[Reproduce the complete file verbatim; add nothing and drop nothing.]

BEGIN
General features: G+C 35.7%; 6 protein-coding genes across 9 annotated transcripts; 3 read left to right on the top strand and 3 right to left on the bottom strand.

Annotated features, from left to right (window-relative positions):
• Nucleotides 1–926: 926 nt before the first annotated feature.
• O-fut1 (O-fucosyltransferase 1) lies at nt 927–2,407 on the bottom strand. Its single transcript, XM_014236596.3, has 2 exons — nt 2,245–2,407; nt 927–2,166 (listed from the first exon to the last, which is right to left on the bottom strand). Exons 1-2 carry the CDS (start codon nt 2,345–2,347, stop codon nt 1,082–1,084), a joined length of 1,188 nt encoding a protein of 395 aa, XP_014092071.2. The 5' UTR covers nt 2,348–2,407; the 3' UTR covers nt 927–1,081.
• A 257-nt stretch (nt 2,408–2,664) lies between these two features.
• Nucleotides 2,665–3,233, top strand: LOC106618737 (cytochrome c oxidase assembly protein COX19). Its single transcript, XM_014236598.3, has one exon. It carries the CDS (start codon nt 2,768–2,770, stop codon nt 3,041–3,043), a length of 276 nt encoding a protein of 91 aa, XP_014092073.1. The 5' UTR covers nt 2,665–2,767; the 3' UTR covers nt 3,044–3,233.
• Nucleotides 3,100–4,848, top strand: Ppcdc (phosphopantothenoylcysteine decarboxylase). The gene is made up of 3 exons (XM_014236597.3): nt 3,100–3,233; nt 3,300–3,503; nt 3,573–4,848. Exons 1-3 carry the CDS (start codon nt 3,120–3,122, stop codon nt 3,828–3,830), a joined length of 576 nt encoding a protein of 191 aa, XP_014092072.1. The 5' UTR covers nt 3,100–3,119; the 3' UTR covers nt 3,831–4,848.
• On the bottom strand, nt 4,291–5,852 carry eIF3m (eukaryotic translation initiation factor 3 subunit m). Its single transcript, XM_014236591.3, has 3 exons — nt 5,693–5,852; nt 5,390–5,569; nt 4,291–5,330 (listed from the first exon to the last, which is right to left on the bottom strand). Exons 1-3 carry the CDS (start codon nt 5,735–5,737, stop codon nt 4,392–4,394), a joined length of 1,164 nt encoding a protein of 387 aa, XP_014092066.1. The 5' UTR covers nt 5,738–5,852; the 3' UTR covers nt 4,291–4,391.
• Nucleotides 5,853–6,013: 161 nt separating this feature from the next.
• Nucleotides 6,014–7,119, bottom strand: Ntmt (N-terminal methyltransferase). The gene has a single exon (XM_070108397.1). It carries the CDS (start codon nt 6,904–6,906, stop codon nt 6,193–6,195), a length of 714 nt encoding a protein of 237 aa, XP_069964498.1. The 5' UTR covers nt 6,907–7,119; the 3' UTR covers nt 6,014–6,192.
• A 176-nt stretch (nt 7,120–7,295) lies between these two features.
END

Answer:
General features: G+C 35.7%; 6 protein-coding genes across 9 annotated transcripts; 3 read left to right on the top strand and 3 right to left on the bottom strand.

Annotated features, from left to right (window-relative positions):
• Nucleotides 1–926: 926 nt before the first annotated feature.
• O-fut1 (O-fucosyltransferase 1) lies at nt 927–2,407 on the bottom strand. Its single transcript, XM_014236596.3, has 2 exons — nt 2,245–2,407; nt 927–2,166 (listed from the first exon to the last, which is right to left on the bottom strand). Exons 1-2 carry the CDS (start codon nt 2,345–2,347, stop codon nt 1,082–1,084), a joined length of 1,188 nt encoding a protein of 395 aa, XP_014092071.2. The 5' UTR covers nt 2,348–2,407; the 3' UTR covers nt 927–1,081.
• A 257-nt stretch (nt 2,408–2,664) lies between these two features.
• Nucleotides 2,665–3,233, top strand: LOC106618737 (cytochrome c oxidase assembly protein COX19). Its single transcript, XM_014236598.3, has one exon. It carries the CDS (start codon nt 2,768–2,770, stop codon nt 3,041–3,043), a length of 276 nt encoding a protein of 91 aa, XP_014092073.1. The 5' UTR covers nt 2,665–2,767; the 3' UTR covers nt 3,044–3,233.
• Nucleotides 3,100–4,848, top strand: Ppcdc (phosphopantothenoylcysteine decarboxylase). The gene is made up of 3 exons (XM_014236597.3): nt 3,100–3,233; nt 3,300–3,503; nt 3,573–4,848. Exons 1-3 carry the CDS (start codon nt 3,120–3,122, stop codon nt 3,828–3,830), a joined length of 576 nt encoding a protein of 191 aa, XP_014092072.1. The 5' UTR covers nt 3,100–3,119; the 3' UTR covers nt 3,831–4,848.
• On the bottom strand, nt 4,291–5,852 carry eIF3m (eukaryotic translation initiation factor 3 subunit m). Its single transcript, XM_014236591.3, has 3 exons — nt 5,693–5,852; nt 5,390–5,569; nt 4,291–5,330 (listed from the first exon to the last, which is right to left on the bottom strand). Exons 1-3 carry the CDS (start codon nt 5,735–5,737, stop codon nt 4,392–4,394), a joined length of 1,164 nt encoding a protein of 387 aa, XP_014092066.1. The 5' UTR covers nt 5,738–5,852; the 3' UTR covers nt 4,291–4,391.
• Nucleotides 5,853–6,013: 161 nt separating this feature from the next.
• Nucleotides 6,014–7,119, bottom strand: Ntmt (N-terminal methyltransferase). The gene has a single exon (XM_070108397.1). It carries the CDS (start codon nt 6,904–6,906, stop codon nt 6,193–6,195), a length of 714 nt encoding a protein of 237 aa, XP_069964498.1. The 5' UTR covers nt 6,907–7,119; the 3' UTR covers nt 6,014–6,192.
• A 176-nt stretch (nt 7,120–7,295) lies between these two features.